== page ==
By joe gorman
Kevin Agee’s name was barely mentioned Wednesday as his appeal was being argued before the 7th District Court of Appeals for a conviction on murder and other charges in the 2010 mistaken-identity shooting of an elderly South Side man.
Instead, Ken Spiert, the lawyer for Agee, 28, said his convictions for felonious assault and attempted murder for the shooting of Jacqueline Repchic, who was 74 when she was wounded in a shooting that killed her husband, Thomas, also 74, should be merged into one.
Spiert said Agee should be held accountable only for a single crime involving Jacqueline Repchic’s wounds because evidence showed that the man authorities say pulled the trigger, Aubrey Toney, had only one intent, and that was to kill the two people he saw in a car driving on Southern Boulevard near East Philadelphia Avenue on Sept. 25, 2010.
Police said Toney was looking for a man he had been feuding with and that person drove a car similar to the one the Repchics were in. Jacqueline was hit with two rounds in the feet.
Agee, who was in the SUV Toney borrowed from his cousin to commit the crime, was tried and sentenced to almost 40 years in prison in May 2012 for the counts of murder, attempted murder and two counts of felonious assault. Toney’s trial is set for Jan. 13.
The three-judge panel hearing the case is Judge Cheryl Waite, Judge Joseph Vukovich and Judge Gene Donofrio.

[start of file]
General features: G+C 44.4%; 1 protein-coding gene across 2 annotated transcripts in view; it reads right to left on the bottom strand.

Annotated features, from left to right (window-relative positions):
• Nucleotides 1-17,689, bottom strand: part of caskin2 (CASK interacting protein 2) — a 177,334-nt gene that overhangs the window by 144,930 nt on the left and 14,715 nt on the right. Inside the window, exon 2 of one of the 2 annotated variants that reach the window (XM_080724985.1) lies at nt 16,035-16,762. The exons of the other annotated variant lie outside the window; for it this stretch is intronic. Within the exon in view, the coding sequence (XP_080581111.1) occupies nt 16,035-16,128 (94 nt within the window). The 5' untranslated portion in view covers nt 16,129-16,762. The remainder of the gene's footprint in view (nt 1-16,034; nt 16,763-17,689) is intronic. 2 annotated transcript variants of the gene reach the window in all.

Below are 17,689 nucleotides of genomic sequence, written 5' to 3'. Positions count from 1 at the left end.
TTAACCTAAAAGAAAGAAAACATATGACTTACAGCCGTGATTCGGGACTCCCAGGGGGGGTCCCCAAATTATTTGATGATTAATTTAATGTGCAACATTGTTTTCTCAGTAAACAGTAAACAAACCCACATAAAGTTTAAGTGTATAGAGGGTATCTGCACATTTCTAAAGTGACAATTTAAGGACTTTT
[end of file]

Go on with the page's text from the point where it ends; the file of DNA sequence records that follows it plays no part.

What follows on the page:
Spiert focused the majority of his argument on the charges other than murder, saying that Agee should have the attempted-murder and felonious-assault charges merged into one, because it was clear from Toney’s actions that he had one intent, and that was to kill the two people in the car.
He said the evidence in the case backs this up. He said seven rounds from a high- powered rifle were fired at the car in a 4.8-second burst, which showed clear intent on Toney’s part to kill both people inside the car.
“Our argument is every one of those shots was an attempt to murder,” Spiert said.
Assistant Prosecutor Ralph Rivera said case law infers that jurors can prove separate intent when more than one gunshot is fired.
Judge Waite, who asked more questions than her two colleagues, said she finds it hard to believe that someone who pulls a trigger and fires at a moving car seven times in a short time span had several separate intentions going through his mind.
“I’m struggling with the fact that just because he shoots multiple times, he has multiple intentions,” Judge Waite said.
By winning this part of his appeal and having the sentences merged, Agee would have several years shaved off his sentence but still would serve more than 30 years in prison.
The judges also will study the case record and issue a ruling at a later date.